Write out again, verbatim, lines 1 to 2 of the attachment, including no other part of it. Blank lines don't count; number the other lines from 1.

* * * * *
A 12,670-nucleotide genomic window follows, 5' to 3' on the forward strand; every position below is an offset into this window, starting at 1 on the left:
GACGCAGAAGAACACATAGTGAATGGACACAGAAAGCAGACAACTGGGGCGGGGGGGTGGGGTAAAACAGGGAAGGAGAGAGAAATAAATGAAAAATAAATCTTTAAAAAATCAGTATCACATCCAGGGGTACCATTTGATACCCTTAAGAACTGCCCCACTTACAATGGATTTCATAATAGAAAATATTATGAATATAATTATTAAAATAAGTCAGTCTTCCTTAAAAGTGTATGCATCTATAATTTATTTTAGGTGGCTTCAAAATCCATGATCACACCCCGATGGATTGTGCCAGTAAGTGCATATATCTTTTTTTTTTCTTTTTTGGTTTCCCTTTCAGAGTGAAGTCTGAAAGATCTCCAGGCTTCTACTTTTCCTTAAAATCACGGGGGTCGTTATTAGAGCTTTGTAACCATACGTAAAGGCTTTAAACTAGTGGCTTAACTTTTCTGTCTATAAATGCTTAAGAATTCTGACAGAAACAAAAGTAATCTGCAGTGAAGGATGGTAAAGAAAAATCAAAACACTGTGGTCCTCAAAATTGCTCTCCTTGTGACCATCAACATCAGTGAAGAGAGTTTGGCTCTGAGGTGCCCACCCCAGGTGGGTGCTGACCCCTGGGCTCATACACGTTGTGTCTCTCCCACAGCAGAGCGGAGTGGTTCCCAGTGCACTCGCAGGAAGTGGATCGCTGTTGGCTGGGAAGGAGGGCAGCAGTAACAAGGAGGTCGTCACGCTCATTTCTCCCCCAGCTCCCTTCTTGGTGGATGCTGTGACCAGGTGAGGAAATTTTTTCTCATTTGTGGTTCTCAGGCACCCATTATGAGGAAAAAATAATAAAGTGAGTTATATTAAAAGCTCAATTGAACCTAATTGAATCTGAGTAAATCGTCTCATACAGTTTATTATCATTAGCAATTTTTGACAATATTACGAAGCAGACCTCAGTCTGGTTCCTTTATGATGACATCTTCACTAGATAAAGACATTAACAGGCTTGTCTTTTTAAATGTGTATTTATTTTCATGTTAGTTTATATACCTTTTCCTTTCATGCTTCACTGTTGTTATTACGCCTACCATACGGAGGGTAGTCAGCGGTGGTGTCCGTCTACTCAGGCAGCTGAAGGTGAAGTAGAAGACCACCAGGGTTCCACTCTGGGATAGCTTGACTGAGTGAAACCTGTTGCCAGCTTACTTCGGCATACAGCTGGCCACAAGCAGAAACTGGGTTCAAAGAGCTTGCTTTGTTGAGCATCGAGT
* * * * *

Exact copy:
A 12,670-nucleotide genomic window follows, 5' to 3' on the forward strand; every position below is an offset into this window, starting at 1 on the left:
GACGCAGAAGAACACATAGTGAATGGACACAGAAAGCAGACAACTGGGGCGGGGGGGTGGGGTAAAACAGGGAAGGAGAGAGAAATAAATGAAAAATAAATCTTTAAAAAATCAGTATCACATCCAGGGGTACCATTTGATACCCTTAAGAACTGCCCCACTTACAATGGATTTCATAATAGAAAATATTATGAATATAATTATTAAAATAAGTCAGTCTTCCTTAAAAGTGTATGCATCTATAATTTATTTTAGGTGGCTTCAAAATCCATGATCACACCCCGATGGATTGTGCCAGTAAGTGCATATATCTTTTTTTTTTCTTTTTTGGTTTCCCTTTCAGAGTGAAGTCTGAAAGATCTCCAGGCTTCTACTTTTCCTTAAAATCACGGGGGTCGTTATTAGAGCTTTGTAACCATACGTAAAGGCTTTAAACTAGTGGCTTAACTTTTCTGTCTATAAATGCTTAAGAATTCTGACAGAAACAAAAGTAATCTGCAGTGAAGGATGGTAAAGAAAAATCAAAACACTGTGGTCCTCAAAATTGCTCTCCTTGTGACCATCAACATCAGTGAAGAGAGTTTGGCTCTGAGGTGCCCACCCCAGGTGGGTGCTGACCCCTGGGCTCATACACGTTGTGTCTCTCCCACAGCAGAGCGGAGTGGTTCCCAGTGCACTCGCAGGAAGTGGATCGCTGTTGGCTGGGAAGGAGGGCAGCAGTAACAAGGAGGTCGTCACGCTCATTTCTCCCCCAGCTCCCTTCTTGGTGGATGCTGTGACCAGGTGAGGAAATTTTTTCTCATTTGTGGTTCTCAGGCACCCATTATGAGGAAAAAATAATAAAGTGAGTTATATTAAAAGCTCAATTGAACCTAATTGAATCTGAGTAAATCGTCTCATACAGTTTATTATCATTAGCAATTTTTGACAATATTACGAAGCAGACCTCAGTCTGGTTCCTTTATGATGACATCTTCACTAGATAAAGACATTAACAGGCTTGTCTTTTTAAATGTGTATTTATTTTCATGTTAGTTTATATACCTTTTCCTTTCATGCTTCACTGTTGTTATTACGCCTACCATACGGAGGGTAGTCAGCGGTGGTGTCCGTCTACTCAGGCAGCTGAAGGTGAAGTAGAAGACCACCAGGGTTCCACTCTGGGATAGCTTGACTGAGTGAAACCTGTTGCCAGCTTACTTCGGCATACAGCTGGCCACAAGCAGAAACTGGGTTCAAAGAGCTTGCTTTGTTGAGCATCGAGT